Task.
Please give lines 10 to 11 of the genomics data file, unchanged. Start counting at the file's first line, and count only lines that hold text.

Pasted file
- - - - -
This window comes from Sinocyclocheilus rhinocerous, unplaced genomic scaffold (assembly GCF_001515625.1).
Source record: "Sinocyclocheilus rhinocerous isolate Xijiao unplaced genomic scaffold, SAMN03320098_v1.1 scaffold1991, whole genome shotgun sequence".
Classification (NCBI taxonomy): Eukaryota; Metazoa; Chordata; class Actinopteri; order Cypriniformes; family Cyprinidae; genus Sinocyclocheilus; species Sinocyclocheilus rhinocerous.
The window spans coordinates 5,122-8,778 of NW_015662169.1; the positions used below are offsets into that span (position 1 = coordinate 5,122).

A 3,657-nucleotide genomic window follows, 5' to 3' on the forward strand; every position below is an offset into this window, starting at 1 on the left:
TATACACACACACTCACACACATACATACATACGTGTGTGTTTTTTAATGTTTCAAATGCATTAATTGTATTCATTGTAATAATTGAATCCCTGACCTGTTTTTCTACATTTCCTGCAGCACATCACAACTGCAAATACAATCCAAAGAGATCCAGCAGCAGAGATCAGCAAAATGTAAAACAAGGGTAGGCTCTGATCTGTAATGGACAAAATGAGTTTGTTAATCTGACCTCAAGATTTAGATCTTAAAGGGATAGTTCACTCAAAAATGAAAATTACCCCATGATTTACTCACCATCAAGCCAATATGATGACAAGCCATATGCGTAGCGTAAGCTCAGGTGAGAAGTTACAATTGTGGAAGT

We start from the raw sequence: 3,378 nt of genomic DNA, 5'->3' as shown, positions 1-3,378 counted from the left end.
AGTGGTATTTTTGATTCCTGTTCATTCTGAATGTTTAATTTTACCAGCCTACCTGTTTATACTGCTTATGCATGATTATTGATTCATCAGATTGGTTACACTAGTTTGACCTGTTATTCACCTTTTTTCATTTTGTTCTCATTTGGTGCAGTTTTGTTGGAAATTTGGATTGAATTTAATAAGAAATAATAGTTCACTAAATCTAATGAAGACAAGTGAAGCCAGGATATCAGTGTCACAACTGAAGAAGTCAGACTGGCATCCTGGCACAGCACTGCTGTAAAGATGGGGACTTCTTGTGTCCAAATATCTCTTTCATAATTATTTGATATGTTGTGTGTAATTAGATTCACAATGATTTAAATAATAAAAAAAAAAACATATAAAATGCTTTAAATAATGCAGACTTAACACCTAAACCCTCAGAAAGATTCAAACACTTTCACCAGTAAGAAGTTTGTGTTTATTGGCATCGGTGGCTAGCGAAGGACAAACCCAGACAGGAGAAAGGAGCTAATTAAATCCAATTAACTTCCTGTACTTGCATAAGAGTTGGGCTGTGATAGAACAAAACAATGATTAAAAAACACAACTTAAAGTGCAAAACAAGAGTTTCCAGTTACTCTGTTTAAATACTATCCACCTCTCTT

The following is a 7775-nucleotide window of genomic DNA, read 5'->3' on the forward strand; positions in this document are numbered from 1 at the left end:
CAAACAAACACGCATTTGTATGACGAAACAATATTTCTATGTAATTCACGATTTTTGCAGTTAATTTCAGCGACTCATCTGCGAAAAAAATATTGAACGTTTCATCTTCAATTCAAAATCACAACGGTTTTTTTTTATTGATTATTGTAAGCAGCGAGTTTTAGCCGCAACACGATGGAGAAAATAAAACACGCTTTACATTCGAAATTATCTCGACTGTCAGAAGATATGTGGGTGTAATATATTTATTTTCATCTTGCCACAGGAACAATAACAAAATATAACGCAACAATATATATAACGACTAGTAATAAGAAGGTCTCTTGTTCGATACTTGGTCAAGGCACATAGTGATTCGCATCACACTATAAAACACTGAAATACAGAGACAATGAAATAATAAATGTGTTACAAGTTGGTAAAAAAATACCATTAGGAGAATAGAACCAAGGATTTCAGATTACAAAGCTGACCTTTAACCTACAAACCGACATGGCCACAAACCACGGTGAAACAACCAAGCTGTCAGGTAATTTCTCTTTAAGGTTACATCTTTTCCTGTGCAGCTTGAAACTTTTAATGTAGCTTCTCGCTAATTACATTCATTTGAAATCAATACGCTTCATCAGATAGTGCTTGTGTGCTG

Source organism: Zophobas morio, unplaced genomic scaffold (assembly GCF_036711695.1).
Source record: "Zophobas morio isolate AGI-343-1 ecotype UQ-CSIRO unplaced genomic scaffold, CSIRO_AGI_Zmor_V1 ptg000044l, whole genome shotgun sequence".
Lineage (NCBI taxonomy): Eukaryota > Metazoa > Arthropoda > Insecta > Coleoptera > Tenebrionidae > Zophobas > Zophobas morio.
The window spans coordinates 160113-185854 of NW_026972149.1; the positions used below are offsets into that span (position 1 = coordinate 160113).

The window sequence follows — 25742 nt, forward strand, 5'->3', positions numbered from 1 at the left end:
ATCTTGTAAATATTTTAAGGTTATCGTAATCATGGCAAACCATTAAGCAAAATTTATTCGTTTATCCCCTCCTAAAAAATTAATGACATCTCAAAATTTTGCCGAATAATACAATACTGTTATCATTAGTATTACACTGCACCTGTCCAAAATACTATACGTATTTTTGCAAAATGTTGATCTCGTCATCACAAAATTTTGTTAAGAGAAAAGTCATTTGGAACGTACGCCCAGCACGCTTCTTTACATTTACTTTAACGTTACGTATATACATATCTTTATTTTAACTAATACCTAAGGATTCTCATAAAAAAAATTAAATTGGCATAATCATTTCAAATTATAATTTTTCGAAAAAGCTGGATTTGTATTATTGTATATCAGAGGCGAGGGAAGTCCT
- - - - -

CAAACAAACACGCATTTGTATGACGAAACAATATTTCTATGTAATTCACGATTTTTGCAGTTAATTTCAGCGACTCATCTGCGAAAAAAATATTGAACGTTTCATCTTCAATTCAAAATCACAACGGTTTTTTTTTATTGATTATTGTAAGCAGCGAGTTTTAGCCGCAACACGATGGAGAAAATAAAACACGCTTTACATTCGAAATTATCTCGACTGTCAGAAGATATGTGGGTGTAATATATTTATTTTCATCTTGCCACAGGAACAATAACAAAATATAACGCAACAATATATATAACGACTAGTAATAAGAAGGTCTCTTGTTCGATACTTGGTCAAGGCACATAGTGATTCGCATCACACTATAAAACACTGAAATACAGAGACAATGAAATAATAAATGTGTTACAAGTTGGTAAAAAAATACCATTAGGAGAATAGAACCAAGGATTTCAGATTACAAAGCTGACCTTTAACCTACAAACCGACATGGCCACAAACCACGGTGAAACAACCAAGCTGTCAGGTAATTTCTCTTTAAGGTTACATCTTTTCCTGTGCAGCTTGAAACTTTTAATGTAGCTTCTCGCTAATTACATTCATTTGAAATCAATACGCTTCATCAGATAGTGCTTGTGTGCTG

Source organism: Zophobas morio, unplaced genomic scaffold (assembly GCF_036711695.1).